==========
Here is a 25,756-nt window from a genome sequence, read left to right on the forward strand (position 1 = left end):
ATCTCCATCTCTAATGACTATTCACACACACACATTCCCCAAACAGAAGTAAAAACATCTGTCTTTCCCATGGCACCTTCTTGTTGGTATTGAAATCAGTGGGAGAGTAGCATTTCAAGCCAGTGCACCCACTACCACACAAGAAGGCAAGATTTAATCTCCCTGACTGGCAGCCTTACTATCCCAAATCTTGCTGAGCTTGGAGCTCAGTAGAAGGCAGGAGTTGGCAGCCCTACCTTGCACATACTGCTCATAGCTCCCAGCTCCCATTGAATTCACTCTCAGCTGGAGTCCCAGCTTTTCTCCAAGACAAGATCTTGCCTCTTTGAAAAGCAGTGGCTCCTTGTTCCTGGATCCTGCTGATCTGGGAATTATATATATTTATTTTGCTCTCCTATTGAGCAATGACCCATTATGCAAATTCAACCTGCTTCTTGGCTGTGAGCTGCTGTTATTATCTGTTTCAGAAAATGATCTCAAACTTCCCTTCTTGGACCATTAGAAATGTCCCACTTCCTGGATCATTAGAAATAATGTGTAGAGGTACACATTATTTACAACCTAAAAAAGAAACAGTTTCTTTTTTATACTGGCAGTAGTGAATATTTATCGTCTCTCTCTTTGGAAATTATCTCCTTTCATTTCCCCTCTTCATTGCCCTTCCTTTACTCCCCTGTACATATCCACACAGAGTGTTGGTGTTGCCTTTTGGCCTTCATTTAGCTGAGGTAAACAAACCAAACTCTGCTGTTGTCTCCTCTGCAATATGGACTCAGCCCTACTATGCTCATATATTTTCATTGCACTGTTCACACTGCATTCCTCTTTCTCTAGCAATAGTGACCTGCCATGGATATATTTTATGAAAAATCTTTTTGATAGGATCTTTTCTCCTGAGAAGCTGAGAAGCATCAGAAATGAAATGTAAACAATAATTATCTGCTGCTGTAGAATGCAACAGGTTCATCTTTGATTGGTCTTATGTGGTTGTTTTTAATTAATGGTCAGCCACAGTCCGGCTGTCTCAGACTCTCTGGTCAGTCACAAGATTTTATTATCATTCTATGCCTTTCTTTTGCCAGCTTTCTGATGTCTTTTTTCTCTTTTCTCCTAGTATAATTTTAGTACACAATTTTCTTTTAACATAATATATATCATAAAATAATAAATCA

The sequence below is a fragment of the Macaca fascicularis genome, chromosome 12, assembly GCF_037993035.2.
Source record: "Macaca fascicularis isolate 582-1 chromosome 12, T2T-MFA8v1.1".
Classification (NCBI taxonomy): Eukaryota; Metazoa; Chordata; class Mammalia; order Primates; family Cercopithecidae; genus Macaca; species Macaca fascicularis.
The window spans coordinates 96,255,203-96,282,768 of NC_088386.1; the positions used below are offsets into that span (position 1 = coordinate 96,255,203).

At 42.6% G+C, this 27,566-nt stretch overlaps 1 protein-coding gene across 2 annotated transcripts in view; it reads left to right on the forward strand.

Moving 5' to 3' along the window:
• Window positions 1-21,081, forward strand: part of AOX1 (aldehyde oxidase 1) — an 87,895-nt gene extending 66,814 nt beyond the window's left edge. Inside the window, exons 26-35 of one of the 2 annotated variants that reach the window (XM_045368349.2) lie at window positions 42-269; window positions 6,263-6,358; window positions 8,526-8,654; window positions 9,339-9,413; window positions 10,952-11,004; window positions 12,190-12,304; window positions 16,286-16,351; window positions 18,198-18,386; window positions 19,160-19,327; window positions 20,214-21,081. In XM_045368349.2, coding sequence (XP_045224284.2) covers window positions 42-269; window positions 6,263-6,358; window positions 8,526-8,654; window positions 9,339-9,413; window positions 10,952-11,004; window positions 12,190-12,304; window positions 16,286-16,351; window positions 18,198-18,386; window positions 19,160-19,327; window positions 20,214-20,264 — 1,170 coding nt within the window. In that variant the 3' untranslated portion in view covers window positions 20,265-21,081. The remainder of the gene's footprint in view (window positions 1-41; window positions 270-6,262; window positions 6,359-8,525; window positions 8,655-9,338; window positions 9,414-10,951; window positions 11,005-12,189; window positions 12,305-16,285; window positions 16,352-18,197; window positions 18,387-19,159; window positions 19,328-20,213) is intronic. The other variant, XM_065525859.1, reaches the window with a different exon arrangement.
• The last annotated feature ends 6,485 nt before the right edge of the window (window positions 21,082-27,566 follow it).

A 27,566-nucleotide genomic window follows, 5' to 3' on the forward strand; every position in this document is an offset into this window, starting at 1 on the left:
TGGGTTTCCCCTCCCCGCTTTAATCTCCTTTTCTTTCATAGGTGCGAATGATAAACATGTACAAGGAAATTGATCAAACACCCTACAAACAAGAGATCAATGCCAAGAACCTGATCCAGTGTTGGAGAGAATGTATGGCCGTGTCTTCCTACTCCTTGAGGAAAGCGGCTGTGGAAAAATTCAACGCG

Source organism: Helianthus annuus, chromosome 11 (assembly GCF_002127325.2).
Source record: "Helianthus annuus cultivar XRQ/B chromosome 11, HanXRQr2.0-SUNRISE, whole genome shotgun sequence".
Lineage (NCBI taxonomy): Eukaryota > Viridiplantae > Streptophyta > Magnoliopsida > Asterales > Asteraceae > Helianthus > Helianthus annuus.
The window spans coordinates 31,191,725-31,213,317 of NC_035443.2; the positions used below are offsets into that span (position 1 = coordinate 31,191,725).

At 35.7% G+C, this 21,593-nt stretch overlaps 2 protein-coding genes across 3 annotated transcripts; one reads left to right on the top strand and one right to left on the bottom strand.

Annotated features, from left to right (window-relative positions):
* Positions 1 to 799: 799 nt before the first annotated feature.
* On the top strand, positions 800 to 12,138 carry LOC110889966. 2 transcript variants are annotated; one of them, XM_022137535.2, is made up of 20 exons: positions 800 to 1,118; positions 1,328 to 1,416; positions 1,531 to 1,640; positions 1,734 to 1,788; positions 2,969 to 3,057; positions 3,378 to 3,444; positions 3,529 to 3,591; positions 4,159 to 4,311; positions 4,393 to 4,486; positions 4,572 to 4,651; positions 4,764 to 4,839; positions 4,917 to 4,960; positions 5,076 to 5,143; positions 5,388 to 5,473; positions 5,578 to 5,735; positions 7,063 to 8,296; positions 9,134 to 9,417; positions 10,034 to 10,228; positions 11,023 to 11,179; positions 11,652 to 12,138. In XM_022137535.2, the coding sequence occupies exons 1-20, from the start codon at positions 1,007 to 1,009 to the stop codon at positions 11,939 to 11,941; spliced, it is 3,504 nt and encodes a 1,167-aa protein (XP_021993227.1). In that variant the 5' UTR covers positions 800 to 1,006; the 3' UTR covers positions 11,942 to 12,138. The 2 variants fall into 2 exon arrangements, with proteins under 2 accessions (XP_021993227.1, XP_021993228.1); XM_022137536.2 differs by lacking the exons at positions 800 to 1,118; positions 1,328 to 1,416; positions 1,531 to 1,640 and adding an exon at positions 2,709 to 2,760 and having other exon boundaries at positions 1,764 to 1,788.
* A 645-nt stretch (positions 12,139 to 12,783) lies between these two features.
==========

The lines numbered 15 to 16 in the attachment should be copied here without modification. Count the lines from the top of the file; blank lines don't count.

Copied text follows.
Lineage (NCBI taxonomy): Eukaryota > Viridiplantae > Streptophyta > Magnoliopsida > Asterales > Asteraceae > Helianthus > Helianthus annuus.
The window spans coordinates 31,191,725-31,213,317 of NC_035443.2; the positions used below are offsets into that span (position 1 = coordinate 31,191,725).